Hello again, everybody! This week, I gave a presentation in class on A Midsummer Night’s Dream by William Shakespeare. Before diving into secondary sources, here a little background on the text itself. According the Oxford edition, A Midsummer Night’s Dream was written and first performed in 1595 or 1596 (when Shakespeare was approximately 31 years old) judging by its stylistic likeness to Love’s Labour Lost, Richard II, and Romeo and Juliet. There is some debate as to the exact birth date of the text, however, this is one of the limitations of working with a Shakespearean text. Additionally, according to Holland who wrote the introduction in the Oxford edition, A Midsummer Night’s Dream presents fewer textual problems than most other Shakespeare works (112). Another limitation of working with Shakespeare is that scholars are sometimes presented with textual problems or discrepancies in Shakespearean texts. However, compared many of Shakespeare’s other works, A Midsummer Night’s Dream present very few of these issues which means that what we read on the page is as close to what Shakespeare intended for us to read as possible.
First I would like to direct your attention to the Dreaming in the Middle Ages by Kruger which was a supplemental reading from the week we read A Midsummer Night’s Dream last semester. I’m sure professor Tougaw will post this reading on the site, however, it can also still be found on the fall semester’s calander. In the first chapter, Kruger tells readers that a popular belief of the Middle Ages was that dreams could be used to divine future events. Kruger writes, “Medieval approval of dream divination was expressed in the existence and popularity of manuals designed to reveal the future significance of dreams” (7-8).
There are texts that offer instruction on how to interpret dreams and in these texts we can see the importance that was placed on the meaning of dreams during a time period that precedes Shakespeare. This belief that dreams may be used to predict the future is based on Biblical events in which people’s futures are predicted or they speak to God in dreams.
Giraldus Cambrensis, a medieval writer: “Whatever vain imaginings other men may have on the subjects of dreams, I think we should sometimes believe and sometimes disbelieve them, just as we do rumors” (16). Kruger tells us that double statements like this are the usual for this time. Although many people do believe that a lot can be inferred from dreams, there is a debate on whether or not dreams should be read into very much. As a result, you have many writers making double statements and choosing to not fully support one side or the other.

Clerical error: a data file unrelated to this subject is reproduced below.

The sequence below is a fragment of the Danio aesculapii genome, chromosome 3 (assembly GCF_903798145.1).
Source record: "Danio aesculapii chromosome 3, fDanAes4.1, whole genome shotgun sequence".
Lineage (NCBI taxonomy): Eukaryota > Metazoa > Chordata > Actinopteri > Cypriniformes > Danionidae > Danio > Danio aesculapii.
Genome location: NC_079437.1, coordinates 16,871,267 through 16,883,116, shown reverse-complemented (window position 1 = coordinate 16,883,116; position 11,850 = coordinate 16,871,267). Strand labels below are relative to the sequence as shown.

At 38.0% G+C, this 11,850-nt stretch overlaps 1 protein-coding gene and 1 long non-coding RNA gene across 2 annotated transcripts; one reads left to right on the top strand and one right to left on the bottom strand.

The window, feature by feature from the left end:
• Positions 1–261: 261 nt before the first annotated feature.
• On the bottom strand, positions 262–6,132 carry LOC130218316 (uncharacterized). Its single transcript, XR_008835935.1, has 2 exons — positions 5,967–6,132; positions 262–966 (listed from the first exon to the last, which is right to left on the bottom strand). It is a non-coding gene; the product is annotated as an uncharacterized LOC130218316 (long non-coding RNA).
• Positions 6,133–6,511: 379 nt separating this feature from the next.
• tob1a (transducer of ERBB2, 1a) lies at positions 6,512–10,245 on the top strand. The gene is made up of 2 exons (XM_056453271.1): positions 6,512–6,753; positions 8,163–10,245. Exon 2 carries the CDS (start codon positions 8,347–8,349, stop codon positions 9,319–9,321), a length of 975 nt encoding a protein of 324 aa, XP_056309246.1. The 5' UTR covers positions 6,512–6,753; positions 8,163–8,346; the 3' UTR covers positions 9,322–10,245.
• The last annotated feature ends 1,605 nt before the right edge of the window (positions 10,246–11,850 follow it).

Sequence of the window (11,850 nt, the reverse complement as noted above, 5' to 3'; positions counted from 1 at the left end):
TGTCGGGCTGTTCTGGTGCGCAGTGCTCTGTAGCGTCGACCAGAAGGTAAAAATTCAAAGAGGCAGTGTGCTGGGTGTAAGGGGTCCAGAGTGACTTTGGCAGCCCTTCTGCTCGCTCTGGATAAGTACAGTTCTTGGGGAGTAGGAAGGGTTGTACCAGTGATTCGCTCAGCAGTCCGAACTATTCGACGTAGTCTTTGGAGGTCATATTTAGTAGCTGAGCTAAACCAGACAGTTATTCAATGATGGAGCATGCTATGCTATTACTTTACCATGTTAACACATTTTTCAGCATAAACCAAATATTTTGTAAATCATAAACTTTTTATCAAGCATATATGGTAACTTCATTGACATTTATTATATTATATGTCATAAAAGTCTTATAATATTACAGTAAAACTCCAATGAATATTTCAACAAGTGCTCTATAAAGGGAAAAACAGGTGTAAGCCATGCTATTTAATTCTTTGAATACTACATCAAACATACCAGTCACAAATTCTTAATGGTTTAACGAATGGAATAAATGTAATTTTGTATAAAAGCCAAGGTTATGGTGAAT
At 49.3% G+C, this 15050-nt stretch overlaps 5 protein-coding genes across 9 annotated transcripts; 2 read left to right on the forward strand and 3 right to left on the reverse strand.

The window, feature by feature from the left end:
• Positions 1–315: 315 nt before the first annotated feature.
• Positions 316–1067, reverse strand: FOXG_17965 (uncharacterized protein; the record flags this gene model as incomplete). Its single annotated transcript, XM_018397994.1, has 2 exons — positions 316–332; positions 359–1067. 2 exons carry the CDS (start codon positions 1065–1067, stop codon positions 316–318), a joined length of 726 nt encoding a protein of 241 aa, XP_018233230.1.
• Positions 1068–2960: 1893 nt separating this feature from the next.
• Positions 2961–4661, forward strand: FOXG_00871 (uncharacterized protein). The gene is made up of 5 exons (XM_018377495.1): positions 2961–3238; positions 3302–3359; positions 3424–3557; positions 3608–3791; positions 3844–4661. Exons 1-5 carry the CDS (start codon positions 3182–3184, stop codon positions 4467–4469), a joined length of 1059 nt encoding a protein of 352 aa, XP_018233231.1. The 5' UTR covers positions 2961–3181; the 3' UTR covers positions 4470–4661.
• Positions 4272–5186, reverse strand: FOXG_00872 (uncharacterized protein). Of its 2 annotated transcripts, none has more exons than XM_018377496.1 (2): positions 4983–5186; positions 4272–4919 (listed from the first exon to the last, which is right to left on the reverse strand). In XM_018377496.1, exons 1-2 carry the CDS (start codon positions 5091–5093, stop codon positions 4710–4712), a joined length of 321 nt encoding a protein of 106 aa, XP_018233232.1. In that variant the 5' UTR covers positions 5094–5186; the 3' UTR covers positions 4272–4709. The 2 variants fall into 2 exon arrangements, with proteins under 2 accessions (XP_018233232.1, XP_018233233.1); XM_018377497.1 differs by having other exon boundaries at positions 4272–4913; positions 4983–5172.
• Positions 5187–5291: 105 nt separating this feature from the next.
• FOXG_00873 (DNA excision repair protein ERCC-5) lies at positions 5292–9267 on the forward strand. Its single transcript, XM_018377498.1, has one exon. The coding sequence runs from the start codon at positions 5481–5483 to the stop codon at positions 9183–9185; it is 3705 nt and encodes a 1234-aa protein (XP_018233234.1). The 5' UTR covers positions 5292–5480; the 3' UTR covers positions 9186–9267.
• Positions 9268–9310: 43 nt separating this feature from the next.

At the time of this play’s writing, there was great controversy surrounding way people thought about dreams and what they mean. In the introduction to the Oxford edition of A Midsummer Night’s Dream Thomas Nashe, a Renaissance commentator on dream theory is quoted saying, “A dream is nothing else but a bubbling scum or froth of the fancy, which the day hath left undigested; or an after-feast made of the fragments of idle imagination…” (10). This thinking goes along with many other’s beliefs of this time that dreams were simply a reflection of our waking desires that then manifest themselves as dreams while we sleep. They could relate to being hungry, being stressed, or sexual desire. Nashe later goes on to claim that “there is no certainty in dreams” (11).
This conflicts with the other popular idea of the time that there is some greater meaning in dreams. People who believed that there was meaning in dreams thought there to be two types of dreams. They agree that there were some dreams which were simply reflections of our waking lives, but also believe that there were others that hold true meaning.
This other view is expressed in an anonymous play written in approximately 1600 (within 5 years of A Midsummer Night’s Dream) called The Wisdom of Doctor Dodypoll. In this play a character is quoted agreeing that there is a type of dream that is physical but then goes on to say, “The other hyper-physical: that is, / Dreams sent from heaven, or from the wicked fiends, / which nature doth not form of her own power, / But are extrinsicate, by marvel wrought, / And such was mine” (11). By looking at this other play of the same time period, we can see that this debate over the validity and implications of dreams was a wide debate during the time of Shakespeare. He certainly was not the only person writing about dreams or how they should be interpreted. Additionally, a connection can be drawn to medieval writings about dreams. Although this play is focused on a social debate of the time, Shakespeare does not take a side in it. There are times in the play when he claims that the events of dreams are important and should be taken seriously (like when all the events of the play are written off as a dream), but then refutes this by saying that audiences may disregard the events a they would an unimportant dream. Shakespeare’s entire play is a big double statement.
The existence of this social debate is an important thing to understand about the historical time period of the play’s writing. If on the exam you find yourself writing about the historical context of this play, it would be a very good thing to remember that there was a debate surrounding dream theory and whether or not dreams have meaning unless we give them meaning going on at the time.
I hope this was helpful! If anyone has any questions or there is anything that I can clarify a bit, please don’t hesitate to leave a comment below! 🙂